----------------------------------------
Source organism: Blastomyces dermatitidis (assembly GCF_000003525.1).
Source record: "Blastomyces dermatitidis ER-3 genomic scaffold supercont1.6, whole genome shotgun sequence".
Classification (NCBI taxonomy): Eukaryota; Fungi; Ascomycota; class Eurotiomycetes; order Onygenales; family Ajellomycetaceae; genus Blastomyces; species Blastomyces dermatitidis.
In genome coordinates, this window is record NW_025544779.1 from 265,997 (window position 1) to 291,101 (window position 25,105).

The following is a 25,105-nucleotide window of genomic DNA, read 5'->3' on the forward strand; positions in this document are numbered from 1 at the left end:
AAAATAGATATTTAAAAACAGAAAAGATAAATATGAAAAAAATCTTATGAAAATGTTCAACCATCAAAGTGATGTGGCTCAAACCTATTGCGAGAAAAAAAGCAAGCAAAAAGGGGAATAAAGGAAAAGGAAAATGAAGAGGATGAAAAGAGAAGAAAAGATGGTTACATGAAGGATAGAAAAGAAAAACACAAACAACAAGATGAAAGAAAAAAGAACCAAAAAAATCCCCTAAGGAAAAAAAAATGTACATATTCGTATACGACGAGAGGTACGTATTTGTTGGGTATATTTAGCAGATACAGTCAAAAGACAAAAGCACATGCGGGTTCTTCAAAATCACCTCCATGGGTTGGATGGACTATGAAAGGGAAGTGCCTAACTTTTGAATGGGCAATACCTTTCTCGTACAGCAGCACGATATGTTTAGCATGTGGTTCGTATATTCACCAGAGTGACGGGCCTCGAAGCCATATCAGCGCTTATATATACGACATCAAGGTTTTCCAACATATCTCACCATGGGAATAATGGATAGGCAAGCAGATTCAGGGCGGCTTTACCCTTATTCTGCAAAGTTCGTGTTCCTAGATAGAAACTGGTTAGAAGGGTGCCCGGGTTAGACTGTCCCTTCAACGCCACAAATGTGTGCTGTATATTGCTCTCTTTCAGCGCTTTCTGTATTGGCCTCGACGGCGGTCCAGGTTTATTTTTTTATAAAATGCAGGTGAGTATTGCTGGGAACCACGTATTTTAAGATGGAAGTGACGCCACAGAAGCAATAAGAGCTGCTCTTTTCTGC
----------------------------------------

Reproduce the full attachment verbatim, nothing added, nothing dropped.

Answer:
Source organism: Blastomyces dermatitidis (assembly GCF_000003525.1).
Source record: "Blastomyces dermatitidis ER-3 genomic scaffold supercont1.6, whole genome shotgun sequence".
Classification (NCBI taxonomy): Eukaryota; Fungi; Ascomycota; class Eurotiomycetes; order Onygenales; family Ajellomycetaceae; genus Blastomyces; species Blastomyces dermatitidis.
In genome coordinates, this window is record NW_025544779.1 from 265,997 (window position 1) to 291,101 (window position 25,105).

The following is a 25,105-nucleotide window of genomic DNA, read 5'->3' on the forward strand; positions in this document are numbered from 1 at the left end:
AAAATAGATATTTAAAAACAGAAAAGATAAATATGAAAAAAATCTTATGAAAATGTTCAACCATCAAAGTGATGTGGCTCAAACCTATTGCGAGAAAAAAAGCAAGCAAAAAGGGGAATAAAGGAAAAGGAAAATGAAGAGGATGAAAAGAGAAGAAAAGATGGTTACATGAAGGATAGAAAAGAAAAACACAAACAACAAGATGAAAGAAAAAAGAACCAAAAAAATCCCCTAAGGAAAAAAAAATGTACATATTCGTATACGACGAGAGGTACGTATTTGTTGGGTATATTTAGCAGATACAGTCAAAAGACAAAAGCACATGCGGGTTCTTCAAAATCACCTCCATGGGTTGGATGGACTATGAAAGGGAAGTGCCTAACTTTTGAATGGGCAATACCTTTCTCGTACAGCAGCACGATATGTTTAGCATGTGGTTCGTATATTCACCAGAGTGACGGGCCTCGAAGCCATATCAGCGCTTATATATACGACATCAAGGTTTTCCAACATATCTCACCATGGGAATAATGGATAGGCAAGCAGATTCAGGGCGGCTTTACCCTTATTCTGCAAAGTTCGTGTTCCTAGATAGAAACTGGTTAGAAGGGTGCCCGGGTTAGACTGTCCCTTCAACGCCACAAATGTGTGCTGTATATTGCTCTCTTTCAGCGCTTTCTGTATTGGCCTCGACGGCGGTCCAGGTTTATTTTTTTATAAAATGCAGGTGAGTATTGCTGGGAACCACGTATTTTAAGATGGAAGTGACGCCACAGAAGCAATAAGAGCTGCTCTTTTCTGC